Nanoscience vs. Cancer
Amino acids are potent molecules. Just 20 of them make up all of the proteins in our bodies. And researchers, like Graduate Center Ph.D. candidate Mona Tayarani (Chemistry), are finding ways to rearrange these chemical compounds into structures — known as peptides — that can be used to fight cancer and other diseases.
Tayarani is one of six Ph.D. students working in the lab of Professor Rein Ulijn (GC/Hunter, Chemistry), who directs the Nanoscience Initiative at the Graduate Center’s Advanced Science Research Center (ASRC). She came to the U.S. from Iran because, she said, “America has the highest rank in the field of chemistry, with the best facilities and advanced instruments for research.”
At the ASRC, Tayarani has been designing a peptide that may be useful in delivering anticancer drugs to tumor cells. In normal cells, the peptide has a spherical shape and can encapsulate poorly soluble chemotherapy medications such as doxorubicine. When the peptide encounters tumor cells, it takes on a fiber structure, meaning that the peptide will release the drug in the tumor cell.
Another promising development is a series of peptides that glow in different colors when exposed to ultraviolet light. By observing how these peptides interact with cancer cells, researchers can learn more about the disease. The next step is investigating how the peptides can help treat cancer and other disorders.
Long interested in medicine, Tayarani knew she wouldn’t be a good doctor. “I never enjoyed dissecting animal organs or taking and testing blood samples back in high school,” she said. Instead, she grew interested in the chemistry of the body — learning about abnormalities and discovering ways to treat disease. “So, I decided to study chemistry with the purpose of medical application,” she said.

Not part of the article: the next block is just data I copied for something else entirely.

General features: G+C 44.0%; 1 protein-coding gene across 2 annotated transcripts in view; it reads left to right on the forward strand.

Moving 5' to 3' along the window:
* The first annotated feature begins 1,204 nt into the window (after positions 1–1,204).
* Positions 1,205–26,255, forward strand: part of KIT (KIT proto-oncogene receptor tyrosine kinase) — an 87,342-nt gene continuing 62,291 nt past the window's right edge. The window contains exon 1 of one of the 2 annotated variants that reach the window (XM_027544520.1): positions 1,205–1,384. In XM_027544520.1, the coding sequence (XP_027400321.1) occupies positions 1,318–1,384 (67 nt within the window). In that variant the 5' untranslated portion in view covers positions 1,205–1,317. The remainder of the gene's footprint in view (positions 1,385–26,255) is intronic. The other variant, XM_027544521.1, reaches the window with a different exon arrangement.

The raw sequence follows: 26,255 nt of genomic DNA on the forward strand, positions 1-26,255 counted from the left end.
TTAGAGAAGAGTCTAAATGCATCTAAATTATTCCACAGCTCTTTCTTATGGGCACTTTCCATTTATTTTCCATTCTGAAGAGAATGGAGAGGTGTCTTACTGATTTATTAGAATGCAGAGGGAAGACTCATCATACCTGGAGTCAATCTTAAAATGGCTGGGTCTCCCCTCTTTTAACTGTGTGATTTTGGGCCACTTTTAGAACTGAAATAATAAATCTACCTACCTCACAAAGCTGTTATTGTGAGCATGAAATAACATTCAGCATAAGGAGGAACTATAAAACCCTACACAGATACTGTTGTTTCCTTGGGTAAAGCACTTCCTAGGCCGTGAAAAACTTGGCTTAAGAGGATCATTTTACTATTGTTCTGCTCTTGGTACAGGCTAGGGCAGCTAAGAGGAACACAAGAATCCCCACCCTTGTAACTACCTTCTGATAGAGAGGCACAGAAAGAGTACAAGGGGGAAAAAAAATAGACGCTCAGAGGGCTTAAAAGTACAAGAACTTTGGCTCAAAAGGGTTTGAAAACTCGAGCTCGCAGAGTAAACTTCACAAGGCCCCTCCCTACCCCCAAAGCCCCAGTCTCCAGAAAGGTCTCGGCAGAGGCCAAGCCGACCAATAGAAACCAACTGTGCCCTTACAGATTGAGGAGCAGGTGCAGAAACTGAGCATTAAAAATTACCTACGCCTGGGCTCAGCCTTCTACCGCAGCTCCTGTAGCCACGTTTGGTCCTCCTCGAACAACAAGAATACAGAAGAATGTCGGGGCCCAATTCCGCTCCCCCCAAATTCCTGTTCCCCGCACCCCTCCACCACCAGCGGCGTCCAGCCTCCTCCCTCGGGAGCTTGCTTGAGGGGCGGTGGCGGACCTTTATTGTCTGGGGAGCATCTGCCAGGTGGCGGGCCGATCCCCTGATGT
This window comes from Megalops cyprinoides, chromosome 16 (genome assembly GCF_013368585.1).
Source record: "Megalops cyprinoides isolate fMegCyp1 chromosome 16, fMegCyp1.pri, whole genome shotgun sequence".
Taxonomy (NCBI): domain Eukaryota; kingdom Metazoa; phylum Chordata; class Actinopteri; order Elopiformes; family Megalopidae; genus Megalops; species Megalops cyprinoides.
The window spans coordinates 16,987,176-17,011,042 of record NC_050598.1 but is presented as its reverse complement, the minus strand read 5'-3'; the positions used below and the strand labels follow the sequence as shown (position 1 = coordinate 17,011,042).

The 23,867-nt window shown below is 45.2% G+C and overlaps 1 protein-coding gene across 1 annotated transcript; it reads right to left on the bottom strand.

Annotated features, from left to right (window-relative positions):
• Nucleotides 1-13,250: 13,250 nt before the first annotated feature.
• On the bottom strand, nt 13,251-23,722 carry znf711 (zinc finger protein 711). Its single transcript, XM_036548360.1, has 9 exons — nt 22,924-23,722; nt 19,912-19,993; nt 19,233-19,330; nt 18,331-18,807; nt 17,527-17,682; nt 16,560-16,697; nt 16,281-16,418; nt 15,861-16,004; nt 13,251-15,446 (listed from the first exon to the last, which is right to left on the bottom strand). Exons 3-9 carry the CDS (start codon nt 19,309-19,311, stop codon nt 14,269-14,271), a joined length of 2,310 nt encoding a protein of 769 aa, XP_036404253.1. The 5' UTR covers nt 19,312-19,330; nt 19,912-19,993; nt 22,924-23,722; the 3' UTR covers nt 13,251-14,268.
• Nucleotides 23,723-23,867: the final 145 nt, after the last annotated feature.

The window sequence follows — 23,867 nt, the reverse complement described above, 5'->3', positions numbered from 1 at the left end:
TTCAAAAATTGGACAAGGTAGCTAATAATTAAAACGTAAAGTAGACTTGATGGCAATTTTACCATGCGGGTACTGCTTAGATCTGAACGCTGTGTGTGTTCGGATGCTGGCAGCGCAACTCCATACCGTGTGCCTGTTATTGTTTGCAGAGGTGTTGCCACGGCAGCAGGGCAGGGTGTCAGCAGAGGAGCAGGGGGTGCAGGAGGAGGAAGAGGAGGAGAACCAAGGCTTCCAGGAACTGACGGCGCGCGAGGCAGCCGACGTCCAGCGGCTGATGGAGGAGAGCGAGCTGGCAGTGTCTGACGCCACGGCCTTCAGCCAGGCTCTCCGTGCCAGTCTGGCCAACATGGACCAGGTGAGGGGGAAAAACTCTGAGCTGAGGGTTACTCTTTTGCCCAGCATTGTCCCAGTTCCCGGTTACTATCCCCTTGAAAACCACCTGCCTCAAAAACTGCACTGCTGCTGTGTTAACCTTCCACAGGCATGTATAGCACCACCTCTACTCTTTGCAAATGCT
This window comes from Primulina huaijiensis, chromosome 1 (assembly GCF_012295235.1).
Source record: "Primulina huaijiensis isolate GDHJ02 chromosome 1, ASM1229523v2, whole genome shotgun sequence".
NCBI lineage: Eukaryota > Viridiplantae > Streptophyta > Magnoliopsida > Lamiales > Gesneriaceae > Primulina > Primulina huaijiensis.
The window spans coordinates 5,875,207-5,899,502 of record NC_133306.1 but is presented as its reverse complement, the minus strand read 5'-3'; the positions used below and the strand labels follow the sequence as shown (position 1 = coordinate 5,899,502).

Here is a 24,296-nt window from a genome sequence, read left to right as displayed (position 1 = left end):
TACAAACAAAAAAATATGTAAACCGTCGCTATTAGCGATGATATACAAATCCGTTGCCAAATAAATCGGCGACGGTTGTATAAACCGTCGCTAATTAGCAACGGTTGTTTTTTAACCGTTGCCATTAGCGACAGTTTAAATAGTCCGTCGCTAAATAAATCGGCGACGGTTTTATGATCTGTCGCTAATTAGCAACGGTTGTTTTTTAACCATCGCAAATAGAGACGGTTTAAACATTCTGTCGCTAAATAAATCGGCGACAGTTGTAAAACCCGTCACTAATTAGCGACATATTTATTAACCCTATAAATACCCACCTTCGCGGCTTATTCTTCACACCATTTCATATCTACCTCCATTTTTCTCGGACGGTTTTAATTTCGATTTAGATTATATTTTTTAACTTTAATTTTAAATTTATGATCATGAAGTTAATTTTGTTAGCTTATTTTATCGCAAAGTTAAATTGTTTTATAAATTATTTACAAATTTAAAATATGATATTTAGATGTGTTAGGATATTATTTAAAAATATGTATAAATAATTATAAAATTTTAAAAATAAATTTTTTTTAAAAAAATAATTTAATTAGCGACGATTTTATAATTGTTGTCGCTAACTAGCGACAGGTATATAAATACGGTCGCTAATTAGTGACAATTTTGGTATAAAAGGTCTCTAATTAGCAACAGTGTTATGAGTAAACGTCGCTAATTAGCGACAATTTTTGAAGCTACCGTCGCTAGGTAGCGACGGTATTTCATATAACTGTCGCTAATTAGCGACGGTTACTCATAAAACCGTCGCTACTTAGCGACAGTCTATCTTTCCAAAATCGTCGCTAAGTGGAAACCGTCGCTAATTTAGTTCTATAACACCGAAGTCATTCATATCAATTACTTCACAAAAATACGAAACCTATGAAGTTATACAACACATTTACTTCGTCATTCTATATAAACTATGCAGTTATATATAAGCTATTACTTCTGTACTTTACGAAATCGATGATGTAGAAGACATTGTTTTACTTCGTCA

Tayarani has found a mentor in her advisor Ulijn, whom she describes as an outstanding researcher and supportive advisor. “Working in his group really feels like having a big family here in the U.S.,” she said. “We have 20 people with at least 11 different nationalities.”
Diversity, affordability, and the lure of fast-paced New York City drew Tayarani to the Graduate Center and The City University of New York. “In New York City, you are surrounded by successful people, and the culture is to work hard, which is important to me.”
Tayarani says the caliber of research at the ASRC is on par with “that of the prestigious private universities in the city.” She cited collaborations with leading hospitals and schools — Memorial Sloan Kettering Cancer Center, Weill Cornell Medicine, and Columbia University.
“It feels like the ASRC is a hub for high end science where technology meets medicine,” she said. “It is also very cool to live and study in the greatest city on Earth.”
Submitted on: DEC 12, 2017
Category: Chemistry | General GC News | Student News